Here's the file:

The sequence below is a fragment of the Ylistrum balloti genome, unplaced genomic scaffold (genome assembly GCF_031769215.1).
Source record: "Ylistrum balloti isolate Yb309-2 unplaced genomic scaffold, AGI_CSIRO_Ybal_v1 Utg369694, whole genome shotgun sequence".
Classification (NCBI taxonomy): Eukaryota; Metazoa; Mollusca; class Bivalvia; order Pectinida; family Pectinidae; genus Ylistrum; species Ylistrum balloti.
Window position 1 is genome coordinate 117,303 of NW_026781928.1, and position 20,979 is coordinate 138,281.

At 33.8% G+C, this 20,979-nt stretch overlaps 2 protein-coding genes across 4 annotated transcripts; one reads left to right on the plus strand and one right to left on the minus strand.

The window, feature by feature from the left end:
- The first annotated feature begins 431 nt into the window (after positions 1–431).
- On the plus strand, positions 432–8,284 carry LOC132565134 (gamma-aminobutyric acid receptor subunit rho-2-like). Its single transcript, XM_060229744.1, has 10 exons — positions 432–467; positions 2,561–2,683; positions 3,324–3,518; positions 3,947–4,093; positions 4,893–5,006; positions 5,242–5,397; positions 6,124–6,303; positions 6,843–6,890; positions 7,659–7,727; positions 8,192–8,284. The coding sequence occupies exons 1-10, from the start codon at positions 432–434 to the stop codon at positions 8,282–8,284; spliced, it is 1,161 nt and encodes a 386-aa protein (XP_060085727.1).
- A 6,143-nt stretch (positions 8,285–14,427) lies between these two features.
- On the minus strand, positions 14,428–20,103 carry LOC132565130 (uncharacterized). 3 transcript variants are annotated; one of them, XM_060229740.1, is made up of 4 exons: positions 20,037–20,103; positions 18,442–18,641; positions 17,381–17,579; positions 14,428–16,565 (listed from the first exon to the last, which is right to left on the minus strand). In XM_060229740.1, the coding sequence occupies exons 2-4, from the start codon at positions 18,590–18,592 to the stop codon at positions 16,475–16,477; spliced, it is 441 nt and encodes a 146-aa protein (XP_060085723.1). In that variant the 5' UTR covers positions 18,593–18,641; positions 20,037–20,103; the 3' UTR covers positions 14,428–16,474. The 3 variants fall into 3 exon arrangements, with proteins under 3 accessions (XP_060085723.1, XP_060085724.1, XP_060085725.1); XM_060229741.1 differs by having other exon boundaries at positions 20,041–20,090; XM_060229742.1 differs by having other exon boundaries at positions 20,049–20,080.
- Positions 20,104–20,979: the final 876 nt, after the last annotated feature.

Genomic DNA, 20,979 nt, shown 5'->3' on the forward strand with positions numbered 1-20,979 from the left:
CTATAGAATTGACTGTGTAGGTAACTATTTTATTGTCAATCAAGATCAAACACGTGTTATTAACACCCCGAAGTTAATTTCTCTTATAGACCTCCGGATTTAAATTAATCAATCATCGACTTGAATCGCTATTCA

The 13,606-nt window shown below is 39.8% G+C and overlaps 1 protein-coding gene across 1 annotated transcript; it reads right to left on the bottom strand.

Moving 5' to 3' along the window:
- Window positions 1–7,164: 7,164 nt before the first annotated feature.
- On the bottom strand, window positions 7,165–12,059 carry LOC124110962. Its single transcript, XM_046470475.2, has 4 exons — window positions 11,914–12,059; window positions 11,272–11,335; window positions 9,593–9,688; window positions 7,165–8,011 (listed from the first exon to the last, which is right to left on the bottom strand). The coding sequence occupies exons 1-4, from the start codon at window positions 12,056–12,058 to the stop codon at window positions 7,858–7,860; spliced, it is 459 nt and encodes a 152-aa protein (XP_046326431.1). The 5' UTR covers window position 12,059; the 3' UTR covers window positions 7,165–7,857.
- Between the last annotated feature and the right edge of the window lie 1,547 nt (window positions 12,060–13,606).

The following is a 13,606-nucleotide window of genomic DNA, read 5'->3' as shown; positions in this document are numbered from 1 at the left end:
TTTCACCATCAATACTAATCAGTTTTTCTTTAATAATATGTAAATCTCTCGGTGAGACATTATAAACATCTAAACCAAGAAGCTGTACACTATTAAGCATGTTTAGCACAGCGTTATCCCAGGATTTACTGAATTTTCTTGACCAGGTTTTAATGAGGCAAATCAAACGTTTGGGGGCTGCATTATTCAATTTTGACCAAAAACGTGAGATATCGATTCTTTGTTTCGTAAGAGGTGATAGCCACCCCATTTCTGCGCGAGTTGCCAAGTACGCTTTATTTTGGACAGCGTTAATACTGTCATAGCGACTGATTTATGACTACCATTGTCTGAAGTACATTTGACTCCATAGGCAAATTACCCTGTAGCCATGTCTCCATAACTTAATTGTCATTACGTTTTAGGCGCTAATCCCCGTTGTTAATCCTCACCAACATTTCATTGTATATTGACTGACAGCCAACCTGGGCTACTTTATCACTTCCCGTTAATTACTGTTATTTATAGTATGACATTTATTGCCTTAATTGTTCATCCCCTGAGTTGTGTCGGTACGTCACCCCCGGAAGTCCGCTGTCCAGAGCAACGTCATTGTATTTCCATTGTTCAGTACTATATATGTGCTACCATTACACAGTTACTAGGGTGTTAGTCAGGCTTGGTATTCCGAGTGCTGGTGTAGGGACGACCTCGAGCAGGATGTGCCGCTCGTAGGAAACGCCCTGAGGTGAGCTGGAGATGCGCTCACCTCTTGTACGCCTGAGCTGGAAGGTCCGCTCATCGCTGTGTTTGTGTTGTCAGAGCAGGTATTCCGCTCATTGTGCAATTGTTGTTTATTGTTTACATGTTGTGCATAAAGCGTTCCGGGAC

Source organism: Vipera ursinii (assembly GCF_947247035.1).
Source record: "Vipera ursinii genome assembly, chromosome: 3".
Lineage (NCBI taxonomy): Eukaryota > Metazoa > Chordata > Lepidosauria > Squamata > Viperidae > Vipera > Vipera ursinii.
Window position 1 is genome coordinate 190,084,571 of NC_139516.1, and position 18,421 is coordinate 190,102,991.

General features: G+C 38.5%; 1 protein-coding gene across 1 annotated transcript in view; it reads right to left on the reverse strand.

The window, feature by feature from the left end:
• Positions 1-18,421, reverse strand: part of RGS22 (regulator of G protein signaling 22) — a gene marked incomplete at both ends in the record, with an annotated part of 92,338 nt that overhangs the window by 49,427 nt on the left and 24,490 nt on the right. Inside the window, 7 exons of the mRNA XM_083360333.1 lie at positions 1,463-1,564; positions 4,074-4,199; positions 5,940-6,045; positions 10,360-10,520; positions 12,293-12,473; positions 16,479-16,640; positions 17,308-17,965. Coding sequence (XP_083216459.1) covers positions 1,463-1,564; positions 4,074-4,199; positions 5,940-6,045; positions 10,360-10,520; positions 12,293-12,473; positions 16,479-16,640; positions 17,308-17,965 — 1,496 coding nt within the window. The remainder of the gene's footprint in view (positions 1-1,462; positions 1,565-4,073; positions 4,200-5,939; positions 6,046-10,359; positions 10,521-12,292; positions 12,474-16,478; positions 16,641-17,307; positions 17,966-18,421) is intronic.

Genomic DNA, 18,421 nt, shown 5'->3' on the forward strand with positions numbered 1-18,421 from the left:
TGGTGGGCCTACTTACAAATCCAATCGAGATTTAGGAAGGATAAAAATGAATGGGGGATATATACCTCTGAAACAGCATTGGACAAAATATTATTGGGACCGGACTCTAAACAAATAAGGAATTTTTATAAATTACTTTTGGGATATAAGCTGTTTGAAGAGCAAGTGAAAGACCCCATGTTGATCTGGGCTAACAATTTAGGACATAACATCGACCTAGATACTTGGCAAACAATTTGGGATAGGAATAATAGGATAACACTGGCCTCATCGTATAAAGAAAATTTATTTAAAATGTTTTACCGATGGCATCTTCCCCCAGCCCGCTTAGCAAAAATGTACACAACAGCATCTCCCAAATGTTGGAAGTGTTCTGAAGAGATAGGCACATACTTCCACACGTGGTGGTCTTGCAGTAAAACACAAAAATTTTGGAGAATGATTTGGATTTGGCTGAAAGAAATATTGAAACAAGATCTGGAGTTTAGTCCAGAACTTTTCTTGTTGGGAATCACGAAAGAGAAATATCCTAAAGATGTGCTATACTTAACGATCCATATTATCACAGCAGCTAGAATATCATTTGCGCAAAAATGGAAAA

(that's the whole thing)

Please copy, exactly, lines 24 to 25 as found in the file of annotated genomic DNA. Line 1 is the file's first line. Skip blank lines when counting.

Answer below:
Window position 1 is genome coordinate 190,084,571 of NC_139516.1, and position 18,421 is coordinate 190,102,991.

General features: G+C 38.5%; 1 protein-coding gene across 1 annotated transcript in view; it reads right to left on the reverse strand.